Limbal basal epithelial cells are not homogeneous, but consist of limbal stem cells and transit amplifying cells (TACs). Although a number of markers are specifically enriched in limbal basal epithelial cells, no definitive molecular markers distinguishing the limbal stem cells from the TAC cells have been identified. As a self-renewing tissue, the limbal stem cells maintain the corneal epithelium throughout life and are thus essential for maintaining corneal transparency and vision. These undifferentiated stem cells have a high proliferative potential, and give rise to TACs, which have limited proliferative capacity. Some of the TACs give rise to post-mitotic cells, which, in turn, terminally differentiate into limbal superbasal cells, which are then shed from the surface. TACs also migrate from the limbus towards the cuboidal basal layer of the central cornea and become corneal basal epithelial cells. From this layer, cells committed to terminal differentiation migrate outwards into the wing-shaped superbasal cell layer, which gives rise to several layers of flattened, squamous superficial cells that are eventually sloughed off.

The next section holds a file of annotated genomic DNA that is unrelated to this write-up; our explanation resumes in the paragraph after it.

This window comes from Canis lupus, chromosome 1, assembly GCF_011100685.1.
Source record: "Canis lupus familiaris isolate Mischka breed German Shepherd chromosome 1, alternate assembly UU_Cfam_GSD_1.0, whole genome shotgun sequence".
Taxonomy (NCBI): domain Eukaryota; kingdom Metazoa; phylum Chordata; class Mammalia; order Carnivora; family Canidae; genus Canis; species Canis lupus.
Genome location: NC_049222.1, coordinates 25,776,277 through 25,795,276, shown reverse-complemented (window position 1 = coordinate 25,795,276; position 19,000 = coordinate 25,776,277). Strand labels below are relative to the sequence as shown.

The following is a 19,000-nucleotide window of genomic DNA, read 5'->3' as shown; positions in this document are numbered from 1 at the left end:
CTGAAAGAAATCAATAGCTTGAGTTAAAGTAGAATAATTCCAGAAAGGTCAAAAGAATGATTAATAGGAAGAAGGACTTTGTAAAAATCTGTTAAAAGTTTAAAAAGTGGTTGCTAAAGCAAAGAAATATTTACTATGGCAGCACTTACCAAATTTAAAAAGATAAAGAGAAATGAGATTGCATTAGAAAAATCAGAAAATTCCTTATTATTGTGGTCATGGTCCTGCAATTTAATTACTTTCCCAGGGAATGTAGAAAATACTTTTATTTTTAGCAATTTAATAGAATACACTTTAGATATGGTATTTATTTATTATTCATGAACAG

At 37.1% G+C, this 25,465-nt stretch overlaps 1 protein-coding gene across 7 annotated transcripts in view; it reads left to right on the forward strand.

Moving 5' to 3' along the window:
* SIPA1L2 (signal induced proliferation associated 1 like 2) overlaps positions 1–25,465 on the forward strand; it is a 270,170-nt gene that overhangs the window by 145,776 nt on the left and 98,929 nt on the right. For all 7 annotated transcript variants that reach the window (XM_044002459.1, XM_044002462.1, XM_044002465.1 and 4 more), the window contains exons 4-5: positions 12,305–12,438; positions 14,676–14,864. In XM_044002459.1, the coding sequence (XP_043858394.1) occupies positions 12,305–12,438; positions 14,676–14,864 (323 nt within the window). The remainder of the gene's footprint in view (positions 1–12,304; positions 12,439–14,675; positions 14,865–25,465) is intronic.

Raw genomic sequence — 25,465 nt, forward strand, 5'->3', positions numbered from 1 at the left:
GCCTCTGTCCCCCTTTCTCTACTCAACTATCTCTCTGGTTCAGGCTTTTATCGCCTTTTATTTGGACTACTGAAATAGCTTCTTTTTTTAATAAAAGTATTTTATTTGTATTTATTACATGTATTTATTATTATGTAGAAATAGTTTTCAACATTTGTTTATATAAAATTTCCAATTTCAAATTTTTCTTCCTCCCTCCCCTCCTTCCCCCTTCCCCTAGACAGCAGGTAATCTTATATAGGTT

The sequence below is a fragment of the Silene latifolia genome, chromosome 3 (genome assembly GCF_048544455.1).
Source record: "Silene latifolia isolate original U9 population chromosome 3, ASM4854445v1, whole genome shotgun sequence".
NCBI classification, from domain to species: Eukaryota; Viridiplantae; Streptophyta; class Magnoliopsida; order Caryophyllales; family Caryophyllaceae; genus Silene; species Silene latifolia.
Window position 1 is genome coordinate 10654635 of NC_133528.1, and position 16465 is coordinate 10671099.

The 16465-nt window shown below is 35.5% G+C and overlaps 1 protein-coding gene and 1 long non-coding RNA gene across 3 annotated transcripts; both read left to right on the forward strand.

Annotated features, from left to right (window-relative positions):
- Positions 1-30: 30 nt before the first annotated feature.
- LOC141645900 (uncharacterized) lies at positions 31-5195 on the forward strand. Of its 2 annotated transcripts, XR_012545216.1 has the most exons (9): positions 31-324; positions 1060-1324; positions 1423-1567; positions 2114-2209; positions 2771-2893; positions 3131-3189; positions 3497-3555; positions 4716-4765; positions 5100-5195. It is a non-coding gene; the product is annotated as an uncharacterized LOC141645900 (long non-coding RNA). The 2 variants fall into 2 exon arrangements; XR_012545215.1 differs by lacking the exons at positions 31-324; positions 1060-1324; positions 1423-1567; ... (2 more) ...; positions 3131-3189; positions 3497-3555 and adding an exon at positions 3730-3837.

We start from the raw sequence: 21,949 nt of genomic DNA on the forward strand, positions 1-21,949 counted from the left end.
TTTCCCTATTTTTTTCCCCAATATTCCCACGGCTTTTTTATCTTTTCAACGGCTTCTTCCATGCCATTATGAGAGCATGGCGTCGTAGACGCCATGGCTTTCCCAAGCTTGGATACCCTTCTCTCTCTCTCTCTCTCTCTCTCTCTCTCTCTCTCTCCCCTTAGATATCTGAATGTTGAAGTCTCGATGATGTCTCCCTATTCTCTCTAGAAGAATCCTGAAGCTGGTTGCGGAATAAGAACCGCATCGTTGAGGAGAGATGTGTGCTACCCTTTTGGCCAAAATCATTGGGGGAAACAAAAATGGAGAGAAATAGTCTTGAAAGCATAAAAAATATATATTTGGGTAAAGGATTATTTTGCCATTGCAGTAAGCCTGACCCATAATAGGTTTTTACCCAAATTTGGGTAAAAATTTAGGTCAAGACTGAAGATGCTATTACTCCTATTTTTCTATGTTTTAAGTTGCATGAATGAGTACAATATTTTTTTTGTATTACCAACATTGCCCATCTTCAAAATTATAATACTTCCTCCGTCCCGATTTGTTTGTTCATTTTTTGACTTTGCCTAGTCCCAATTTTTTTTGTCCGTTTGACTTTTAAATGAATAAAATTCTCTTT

Many markers that identify limbal stem cells are also selective for TACs located in the basal limbus, making isolation of a pure stem cells population near impossible.
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